Early Access Publication: Modeling Economic Sharing of Joint Assets in Community Energy Projects under LV Network Constraints

The Smart Systems Group congratulate Sonam Norbu, Dr. Benoit Couraud, Dr. Merlinda Andoni, Dr. Valentin Robu and Prof. David Flynn on the acceptance of their paper “Modeling Economic Sharing of Joint Assets in Community Energy Projects under LV Network Constraints“, published in IEEE Access (Early Access) today.

The trend of decentralization of energy services has given rise to community energy systems. These energy communities aim to maximize the self-consumption of local renewable energy generated and stored in assets that are typically connected to low-voltage (LV) distribution networks. Energy community schemes often involve jointly owned assets such as community-owned solar photo-voltaic panels (PVs), wind turbines and/or shared battery storage. This raises the question of how these assets should be controlled in real-time, and how the energy outputs from these jointly owned assets should be shared fairly among heterogeneous community members. Crucially, such real-time control and fair sharing of energy must also consider the technical constraints of the community, such as the local LV network characteristics, voltage limits and power ratings of electric cables and transformers. In this paper, we design and analyze a heuristic-based battery control algorithm that considers the influence of battery life degradation, and the resultant increase in local renewable energy consumption within local operating constraints of the LV network. We provide a model that first studies the techno-economic benefits of community-owned versus individually-owned energy assets considering the network/grid constraints. Then, using the methodology and principles from cooperative game theory, we propose a redistribution model for benefits in a community based on the marginal contribution of each household. The results from our study demonstrate that the redistribution mechanism is fairer and computationally tractable compared to the existing state-of-the-art methods. Thus, our methodology is more scalable with respect to modelling the economic sharing of joint assets in community energy systems.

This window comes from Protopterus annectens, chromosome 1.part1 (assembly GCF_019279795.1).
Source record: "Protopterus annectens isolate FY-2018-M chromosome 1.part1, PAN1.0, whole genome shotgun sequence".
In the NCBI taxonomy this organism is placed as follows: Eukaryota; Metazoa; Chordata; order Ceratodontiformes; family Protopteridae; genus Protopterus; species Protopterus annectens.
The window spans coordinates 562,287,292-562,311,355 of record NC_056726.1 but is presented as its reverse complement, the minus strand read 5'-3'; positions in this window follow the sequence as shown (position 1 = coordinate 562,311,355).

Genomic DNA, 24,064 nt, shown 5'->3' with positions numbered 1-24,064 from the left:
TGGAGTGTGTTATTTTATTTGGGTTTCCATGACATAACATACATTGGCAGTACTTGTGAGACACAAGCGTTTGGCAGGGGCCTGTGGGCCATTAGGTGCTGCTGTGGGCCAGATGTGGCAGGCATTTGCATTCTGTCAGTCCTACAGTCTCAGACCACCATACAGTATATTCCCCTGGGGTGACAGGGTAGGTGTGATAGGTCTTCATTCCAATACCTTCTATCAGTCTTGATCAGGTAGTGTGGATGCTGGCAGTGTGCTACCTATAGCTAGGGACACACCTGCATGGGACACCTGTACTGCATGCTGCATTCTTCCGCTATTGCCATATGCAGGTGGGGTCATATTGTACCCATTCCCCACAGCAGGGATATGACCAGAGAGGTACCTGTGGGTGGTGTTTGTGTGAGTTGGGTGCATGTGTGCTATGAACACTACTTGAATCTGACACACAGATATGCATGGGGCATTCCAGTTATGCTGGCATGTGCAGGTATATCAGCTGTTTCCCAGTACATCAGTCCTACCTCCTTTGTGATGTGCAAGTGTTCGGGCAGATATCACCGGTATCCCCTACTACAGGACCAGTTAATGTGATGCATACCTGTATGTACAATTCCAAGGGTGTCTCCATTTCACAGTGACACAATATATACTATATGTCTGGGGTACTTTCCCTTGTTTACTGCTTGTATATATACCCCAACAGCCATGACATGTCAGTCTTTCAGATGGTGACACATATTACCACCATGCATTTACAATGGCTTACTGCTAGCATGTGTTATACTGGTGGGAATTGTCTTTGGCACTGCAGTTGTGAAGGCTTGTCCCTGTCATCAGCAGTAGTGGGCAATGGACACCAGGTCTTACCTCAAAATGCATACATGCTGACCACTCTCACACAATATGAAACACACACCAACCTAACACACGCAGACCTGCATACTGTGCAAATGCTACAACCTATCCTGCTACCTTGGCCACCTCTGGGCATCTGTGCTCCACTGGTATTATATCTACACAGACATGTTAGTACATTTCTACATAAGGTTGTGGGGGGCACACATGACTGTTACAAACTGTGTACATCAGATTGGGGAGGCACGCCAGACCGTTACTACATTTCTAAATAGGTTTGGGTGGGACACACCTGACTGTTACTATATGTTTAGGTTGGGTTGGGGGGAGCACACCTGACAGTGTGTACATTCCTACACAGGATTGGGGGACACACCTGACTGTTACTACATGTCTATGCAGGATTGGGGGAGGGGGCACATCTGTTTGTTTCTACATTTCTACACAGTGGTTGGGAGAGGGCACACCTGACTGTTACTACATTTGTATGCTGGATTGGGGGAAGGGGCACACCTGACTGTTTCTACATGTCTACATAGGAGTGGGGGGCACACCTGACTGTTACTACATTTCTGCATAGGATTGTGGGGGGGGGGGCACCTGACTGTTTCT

Read the full Early Access article here.

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